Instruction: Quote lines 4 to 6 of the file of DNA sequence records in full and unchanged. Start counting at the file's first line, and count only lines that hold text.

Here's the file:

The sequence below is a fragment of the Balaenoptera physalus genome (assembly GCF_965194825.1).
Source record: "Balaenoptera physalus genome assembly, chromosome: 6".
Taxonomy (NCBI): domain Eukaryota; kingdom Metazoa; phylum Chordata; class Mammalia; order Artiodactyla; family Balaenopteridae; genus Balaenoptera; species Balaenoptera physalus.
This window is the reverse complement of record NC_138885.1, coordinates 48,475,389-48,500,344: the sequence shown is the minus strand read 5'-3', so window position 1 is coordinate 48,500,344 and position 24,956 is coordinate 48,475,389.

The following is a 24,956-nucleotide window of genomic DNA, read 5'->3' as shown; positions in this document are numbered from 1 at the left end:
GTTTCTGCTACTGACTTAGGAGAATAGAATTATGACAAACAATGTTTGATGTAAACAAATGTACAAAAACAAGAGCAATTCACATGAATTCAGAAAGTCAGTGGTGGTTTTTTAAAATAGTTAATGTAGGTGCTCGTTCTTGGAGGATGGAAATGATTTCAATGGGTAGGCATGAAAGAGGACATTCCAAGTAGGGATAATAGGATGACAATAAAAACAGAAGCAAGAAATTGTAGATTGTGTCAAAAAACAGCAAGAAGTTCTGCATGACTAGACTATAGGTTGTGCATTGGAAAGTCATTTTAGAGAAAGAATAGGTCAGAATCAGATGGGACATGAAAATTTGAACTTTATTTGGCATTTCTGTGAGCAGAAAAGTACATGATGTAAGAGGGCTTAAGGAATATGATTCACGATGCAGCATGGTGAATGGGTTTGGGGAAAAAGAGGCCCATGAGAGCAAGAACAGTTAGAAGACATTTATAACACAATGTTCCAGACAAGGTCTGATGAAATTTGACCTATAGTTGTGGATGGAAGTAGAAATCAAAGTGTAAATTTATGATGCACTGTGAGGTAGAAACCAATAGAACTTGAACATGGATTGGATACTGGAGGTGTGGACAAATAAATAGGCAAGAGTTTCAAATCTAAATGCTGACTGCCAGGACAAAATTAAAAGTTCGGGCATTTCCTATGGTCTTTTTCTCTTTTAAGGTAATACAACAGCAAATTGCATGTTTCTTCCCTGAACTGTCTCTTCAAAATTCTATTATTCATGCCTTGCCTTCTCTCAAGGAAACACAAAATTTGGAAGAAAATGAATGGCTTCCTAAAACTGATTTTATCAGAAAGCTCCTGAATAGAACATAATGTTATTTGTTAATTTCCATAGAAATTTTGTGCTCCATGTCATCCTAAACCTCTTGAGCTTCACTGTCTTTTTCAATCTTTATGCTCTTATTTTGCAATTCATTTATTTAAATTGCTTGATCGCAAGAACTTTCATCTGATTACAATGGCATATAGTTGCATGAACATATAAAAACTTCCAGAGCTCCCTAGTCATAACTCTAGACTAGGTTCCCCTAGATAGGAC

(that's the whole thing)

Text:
This window is the reverse complement of record NC_138885.1, coordinates 48,475,389-48,500,344: the sequence shown is the minus strand read 5'-3', so window position 1 is coordinate 48,500,344 and position 24,956 is coordinate 48,475,389.

The following is a 24,956-nucleotide window of genomic DNA, read 5'->3' as shown; positions in this document are numbered from 1 at the left end:
GTTTCTGCTACTGACTTAGGAGAATAGAATTATGACAAACAATGTTTGATGTAAACAAATGTACAAAAACAAGAGCAATTCACATGAATTCAGAAAGTCAGTGGTGGTTTTTTAAAATAGTTAATGTAGGTGCTCGTTCTTGGAGGATGGAAATGATTTCAATGGGTAGGCATGAAAGAGGACATTCCAAGTAGGGATAATAGGATGACAATAAAAACAGAAGCAAGAAATTGTAGATTGTGTCAAAAAACAGCAAGAAGTTCTGCATGACTAGACTATAGGTTGTGCATTGGAAAGTCATTTTAGAGAAAGAATAGGTCAGAATCAGATGGGACATGAAAATTTGAACTTTATTTGGCATTTCTGTGAGCAGAAAAGTACATGATGTAAGAGGGCTTAAGGAATATGATTCACGATGCAGCATGGTGAATGGGTTTGGGGAAAAAGAGGCCCATGAGAGCAAGAACAGTTAGAAGACATTTATAACACAATGTTCCAGACAAGGTCTGATGAAATTTGACCTATAGTTGTGGATGGAAGTAGAAATCAAAGTGTAAATTTATGATGCACTGTGAGGTAGAAACCAATAGAACTTGAACATGGATTGGATACTGGAGGTGTGGACAAATAAATAGGCAAGAGTTTCAAATCTAAATGCTGACTGCCAGGACAAAATTAAAAGTTCGGGCATTTCCTATGGTCTTTTTCTCTTTTAAGGTAATACAACAGCAAATTGCATGTTTCTTCCCTGAACTGTCTCTTCAAAATTCTATTATTCATGCCTTGCCTTCTCTCAAGGAAACACAAAATTTGGAAGAAAATGAATGGCTTCCTAAAACTGATTTTATCAGAAAGCTCCTGAATAGAACATAATGTTATTTGTTAATTTCCATAGAAATTTTGTGCTCCATGTCATCCTAAACCTCTTGAGCTTCACTGTCTTTTTCAATCTTTATGCTCTTATTTTGCAATTCATTTATTTAAATTGCTTGATCGCAAGAACTTTCATCTGATTACAATGGCATATAGTTGCATGAACATATAAAAACTTCCAGAGCTCCCTAGTCATAACTCTAGACTAGGTTCCCCTAGATAGGAC